In response, the Deputy Minister said he was not in a position to confirm or deny if government had already started evicting the affected people or demolishing their structures. However, he said government has instituted an audit of the illegal structures in Harare and Chitungwiza and hence his ministry would be guided by the findings and recommendations of the audit report on what action to take.

Winding-up of motions

Hon. Gonese indicated to the House that Hon. Khupe and Hon. Maridadi were ready to wind up their motions on cancer levy and power sector challenges, respectively. He called upon the relevant Minister to respond before the motions were withdrawn from the Order Paper.

In the 7th Parliament most Ministers ignored this requirement. However, it is now a constitutional requirement for members of the Executive to attend parliamentary sittings and respond to issues relevant to their government portfolios. It remains to be seen if the Executive will observe this requirement and also if Parliament will enforce it.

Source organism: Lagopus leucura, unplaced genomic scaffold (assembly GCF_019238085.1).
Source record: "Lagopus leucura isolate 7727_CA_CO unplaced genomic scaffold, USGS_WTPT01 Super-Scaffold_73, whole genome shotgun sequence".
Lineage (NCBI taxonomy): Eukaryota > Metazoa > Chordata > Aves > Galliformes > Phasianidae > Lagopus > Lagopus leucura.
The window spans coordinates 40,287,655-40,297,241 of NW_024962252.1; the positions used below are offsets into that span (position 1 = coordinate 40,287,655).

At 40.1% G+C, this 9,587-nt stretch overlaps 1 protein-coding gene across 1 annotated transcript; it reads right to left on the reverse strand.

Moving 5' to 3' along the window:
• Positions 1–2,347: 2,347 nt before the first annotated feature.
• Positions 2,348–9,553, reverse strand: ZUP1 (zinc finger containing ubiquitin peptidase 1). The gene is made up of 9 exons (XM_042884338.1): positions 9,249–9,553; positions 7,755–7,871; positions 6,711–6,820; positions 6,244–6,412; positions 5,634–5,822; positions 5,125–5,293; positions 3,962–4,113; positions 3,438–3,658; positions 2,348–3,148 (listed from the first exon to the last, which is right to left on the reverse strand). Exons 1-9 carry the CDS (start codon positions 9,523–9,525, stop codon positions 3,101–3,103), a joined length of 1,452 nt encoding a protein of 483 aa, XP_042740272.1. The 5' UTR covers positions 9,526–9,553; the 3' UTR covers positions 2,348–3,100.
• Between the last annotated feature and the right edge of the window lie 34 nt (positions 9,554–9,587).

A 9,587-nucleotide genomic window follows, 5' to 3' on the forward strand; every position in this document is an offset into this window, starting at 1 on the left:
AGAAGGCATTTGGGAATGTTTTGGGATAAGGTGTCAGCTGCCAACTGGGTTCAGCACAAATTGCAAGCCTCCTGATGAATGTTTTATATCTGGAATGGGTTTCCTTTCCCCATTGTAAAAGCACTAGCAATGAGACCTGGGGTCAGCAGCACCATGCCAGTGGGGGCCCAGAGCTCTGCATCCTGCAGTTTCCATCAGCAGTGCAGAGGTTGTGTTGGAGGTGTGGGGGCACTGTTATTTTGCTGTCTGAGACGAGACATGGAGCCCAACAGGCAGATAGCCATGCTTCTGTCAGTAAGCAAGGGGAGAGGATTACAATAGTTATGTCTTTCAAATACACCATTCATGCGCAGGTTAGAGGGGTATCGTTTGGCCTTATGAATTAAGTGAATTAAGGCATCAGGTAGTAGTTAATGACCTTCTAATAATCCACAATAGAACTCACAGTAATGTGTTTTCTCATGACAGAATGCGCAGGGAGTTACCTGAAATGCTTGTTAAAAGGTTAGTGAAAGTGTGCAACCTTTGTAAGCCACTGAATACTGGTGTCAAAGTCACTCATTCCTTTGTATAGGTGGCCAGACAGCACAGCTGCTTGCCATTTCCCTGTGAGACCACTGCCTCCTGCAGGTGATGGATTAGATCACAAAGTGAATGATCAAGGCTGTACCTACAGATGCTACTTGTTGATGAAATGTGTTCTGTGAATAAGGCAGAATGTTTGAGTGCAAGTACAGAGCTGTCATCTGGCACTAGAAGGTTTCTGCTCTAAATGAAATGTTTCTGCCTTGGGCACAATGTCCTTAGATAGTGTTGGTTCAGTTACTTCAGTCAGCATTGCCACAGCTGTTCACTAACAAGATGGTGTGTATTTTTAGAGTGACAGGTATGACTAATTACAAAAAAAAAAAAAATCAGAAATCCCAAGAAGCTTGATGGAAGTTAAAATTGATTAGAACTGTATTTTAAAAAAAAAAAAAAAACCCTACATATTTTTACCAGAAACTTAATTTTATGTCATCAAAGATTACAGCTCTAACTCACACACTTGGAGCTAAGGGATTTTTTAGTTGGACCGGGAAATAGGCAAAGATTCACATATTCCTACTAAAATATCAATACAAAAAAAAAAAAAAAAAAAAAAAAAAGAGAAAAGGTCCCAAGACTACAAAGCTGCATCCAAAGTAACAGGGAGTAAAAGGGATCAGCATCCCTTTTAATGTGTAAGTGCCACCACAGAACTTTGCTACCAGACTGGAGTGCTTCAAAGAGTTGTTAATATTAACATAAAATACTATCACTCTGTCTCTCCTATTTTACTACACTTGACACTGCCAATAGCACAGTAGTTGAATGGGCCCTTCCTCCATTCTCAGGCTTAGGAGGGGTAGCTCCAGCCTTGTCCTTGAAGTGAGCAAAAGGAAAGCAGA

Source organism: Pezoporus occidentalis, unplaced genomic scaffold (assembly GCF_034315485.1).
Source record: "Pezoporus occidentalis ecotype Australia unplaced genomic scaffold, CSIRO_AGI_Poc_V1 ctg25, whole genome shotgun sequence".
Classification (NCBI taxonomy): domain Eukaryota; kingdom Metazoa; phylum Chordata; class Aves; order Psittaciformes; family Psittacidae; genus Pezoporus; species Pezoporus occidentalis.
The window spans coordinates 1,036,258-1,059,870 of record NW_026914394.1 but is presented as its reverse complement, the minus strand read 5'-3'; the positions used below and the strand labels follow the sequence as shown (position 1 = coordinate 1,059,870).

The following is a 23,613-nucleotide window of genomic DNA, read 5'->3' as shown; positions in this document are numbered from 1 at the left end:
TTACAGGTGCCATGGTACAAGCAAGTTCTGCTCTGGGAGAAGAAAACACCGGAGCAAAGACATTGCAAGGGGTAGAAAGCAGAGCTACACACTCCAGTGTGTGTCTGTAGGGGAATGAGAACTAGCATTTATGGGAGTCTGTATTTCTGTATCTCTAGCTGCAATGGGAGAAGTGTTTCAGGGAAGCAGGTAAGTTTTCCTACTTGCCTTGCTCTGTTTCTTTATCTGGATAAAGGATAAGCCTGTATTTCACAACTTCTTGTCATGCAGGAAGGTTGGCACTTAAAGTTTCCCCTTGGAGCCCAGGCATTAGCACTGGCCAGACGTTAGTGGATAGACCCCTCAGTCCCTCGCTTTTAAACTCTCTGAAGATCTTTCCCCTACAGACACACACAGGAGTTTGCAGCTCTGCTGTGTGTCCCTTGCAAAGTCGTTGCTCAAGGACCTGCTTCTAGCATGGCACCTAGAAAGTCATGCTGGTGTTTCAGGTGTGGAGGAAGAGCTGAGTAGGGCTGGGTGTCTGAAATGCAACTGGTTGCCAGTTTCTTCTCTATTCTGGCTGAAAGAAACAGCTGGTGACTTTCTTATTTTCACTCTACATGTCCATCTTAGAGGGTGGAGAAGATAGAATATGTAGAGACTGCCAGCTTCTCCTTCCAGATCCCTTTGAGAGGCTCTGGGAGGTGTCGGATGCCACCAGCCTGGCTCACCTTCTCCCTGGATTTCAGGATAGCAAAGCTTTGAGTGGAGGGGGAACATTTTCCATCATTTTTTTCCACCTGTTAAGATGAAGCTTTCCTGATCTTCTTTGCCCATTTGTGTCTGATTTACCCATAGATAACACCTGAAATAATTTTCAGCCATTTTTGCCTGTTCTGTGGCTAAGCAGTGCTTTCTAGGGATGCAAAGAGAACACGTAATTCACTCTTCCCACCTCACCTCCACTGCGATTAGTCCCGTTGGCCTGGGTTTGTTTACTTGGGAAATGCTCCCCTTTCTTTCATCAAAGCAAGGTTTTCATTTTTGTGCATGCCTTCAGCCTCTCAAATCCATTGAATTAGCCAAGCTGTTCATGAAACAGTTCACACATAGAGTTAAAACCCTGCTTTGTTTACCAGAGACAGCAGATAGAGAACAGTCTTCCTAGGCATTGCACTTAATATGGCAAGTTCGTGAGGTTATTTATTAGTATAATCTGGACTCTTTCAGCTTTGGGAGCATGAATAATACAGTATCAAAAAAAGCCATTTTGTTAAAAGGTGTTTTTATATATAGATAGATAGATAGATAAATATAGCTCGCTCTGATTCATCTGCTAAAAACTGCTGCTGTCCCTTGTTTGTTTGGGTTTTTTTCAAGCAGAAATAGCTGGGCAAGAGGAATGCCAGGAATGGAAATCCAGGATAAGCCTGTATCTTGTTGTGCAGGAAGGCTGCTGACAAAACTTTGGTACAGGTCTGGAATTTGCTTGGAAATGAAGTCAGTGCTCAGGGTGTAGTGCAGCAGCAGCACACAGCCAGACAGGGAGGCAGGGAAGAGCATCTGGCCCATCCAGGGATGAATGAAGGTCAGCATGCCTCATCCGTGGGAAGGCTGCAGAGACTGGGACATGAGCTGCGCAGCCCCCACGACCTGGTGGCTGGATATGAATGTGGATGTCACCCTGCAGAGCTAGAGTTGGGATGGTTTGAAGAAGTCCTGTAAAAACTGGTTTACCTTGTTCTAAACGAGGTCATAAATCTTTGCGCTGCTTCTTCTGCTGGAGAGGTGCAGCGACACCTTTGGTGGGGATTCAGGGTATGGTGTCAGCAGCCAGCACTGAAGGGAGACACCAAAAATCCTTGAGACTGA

Public Hearings on 2014 Budget shelved

The Portfolio Committee on Budget and Finance had planned to conduct public consultations on the 2014 Budget this week. However, for reasons yet to be explained to the public, this activity has been postponed to a later date. The Ministry of Finance and Economic Development does not seem to be in a hurry to table the 2014 National Budget in Parliament. Actually, the Minister of Finance, Hon. Patrick Chinamasa indicated to Parliament at the pre-Budget Seminar last month that the law allowed him to present the Budget even in January next year.

Adjournment of Parliament

The National Assembly adjourned until Tuesday, 3rd December, 2013.

It was clear on Tuesday this week that the National Assembly did not have much business to consider in the House except for private members motions, which by the look of things have been debated exhaustively. As a result, the National Assembly sat for barely two hours on Tuesday this before it adjourned to Tuesday 3 December 2013. The situation is even worse in the Senate, where Senators are seemingly reluctant to introduce private motions for debate.